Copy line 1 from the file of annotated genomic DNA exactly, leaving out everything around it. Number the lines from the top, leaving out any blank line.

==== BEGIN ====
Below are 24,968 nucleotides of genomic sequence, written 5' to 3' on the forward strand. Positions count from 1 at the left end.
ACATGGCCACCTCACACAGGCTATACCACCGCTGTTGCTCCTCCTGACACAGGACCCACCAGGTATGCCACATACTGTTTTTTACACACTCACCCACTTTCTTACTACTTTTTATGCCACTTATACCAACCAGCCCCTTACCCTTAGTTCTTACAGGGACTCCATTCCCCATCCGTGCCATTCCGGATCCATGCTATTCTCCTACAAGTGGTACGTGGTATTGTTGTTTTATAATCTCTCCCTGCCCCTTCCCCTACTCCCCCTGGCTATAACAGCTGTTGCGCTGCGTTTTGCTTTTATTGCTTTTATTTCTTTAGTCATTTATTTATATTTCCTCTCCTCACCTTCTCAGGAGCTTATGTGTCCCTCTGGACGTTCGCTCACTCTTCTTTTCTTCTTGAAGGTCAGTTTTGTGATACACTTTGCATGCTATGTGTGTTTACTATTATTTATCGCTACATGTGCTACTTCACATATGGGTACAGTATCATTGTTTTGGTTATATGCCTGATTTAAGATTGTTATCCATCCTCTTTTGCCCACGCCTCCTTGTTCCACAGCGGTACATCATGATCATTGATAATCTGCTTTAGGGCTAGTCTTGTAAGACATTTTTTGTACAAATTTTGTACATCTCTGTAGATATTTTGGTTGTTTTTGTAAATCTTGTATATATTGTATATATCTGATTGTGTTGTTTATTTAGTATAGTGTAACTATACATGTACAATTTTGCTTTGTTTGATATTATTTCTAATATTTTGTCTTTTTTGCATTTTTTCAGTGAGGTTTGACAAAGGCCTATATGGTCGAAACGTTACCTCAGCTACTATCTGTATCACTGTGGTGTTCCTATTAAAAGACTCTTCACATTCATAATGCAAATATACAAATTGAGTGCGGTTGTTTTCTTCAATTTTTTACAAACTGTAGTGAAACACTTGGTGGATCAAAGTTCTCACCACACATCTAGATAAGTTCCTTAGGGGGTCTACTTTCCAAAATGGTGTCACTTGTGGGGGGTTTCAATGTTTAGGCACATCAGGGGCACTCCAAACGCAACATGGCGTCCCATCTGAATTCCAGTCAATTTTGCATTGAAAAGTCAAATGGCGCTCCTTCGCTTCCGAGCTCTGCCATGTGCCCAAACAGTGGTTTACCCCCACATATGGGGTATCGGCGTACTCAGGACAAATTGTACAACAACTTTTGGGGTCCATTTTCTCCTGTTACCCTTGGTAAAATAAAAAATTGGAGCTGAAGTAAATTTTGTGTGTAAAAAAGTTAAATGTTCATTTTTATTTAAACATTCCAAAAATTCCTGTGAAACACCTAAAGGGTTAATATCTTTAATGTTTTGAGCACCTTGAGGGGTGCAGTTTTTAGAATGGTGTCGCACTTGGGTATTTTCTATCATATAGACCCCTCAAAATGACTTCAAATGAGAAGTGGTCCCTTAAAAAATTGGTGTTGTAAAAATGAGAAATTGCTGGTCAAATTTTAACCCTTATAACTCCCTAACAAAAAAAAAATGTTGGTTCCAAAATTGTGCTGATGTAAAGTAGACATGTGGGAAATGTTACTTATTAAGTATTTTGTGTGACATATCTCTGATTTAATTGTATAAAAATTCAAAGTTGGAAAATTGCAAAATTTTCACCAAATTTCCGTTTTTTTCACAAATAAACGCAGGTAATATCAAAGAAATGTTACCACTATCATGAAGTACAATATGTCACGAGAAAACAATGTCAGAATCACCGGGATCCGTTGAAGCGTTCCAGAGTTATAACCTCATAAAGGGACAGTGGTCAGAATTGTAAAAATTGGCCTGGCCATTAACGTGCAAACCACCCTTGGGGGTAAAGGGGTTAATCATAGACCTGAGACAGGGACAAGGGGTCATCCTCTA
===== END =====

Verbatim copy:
Below are 24,968 nucleotides of genomic sequence, written 5' to 3' on the forward strand. Positions count from 1 at the left end.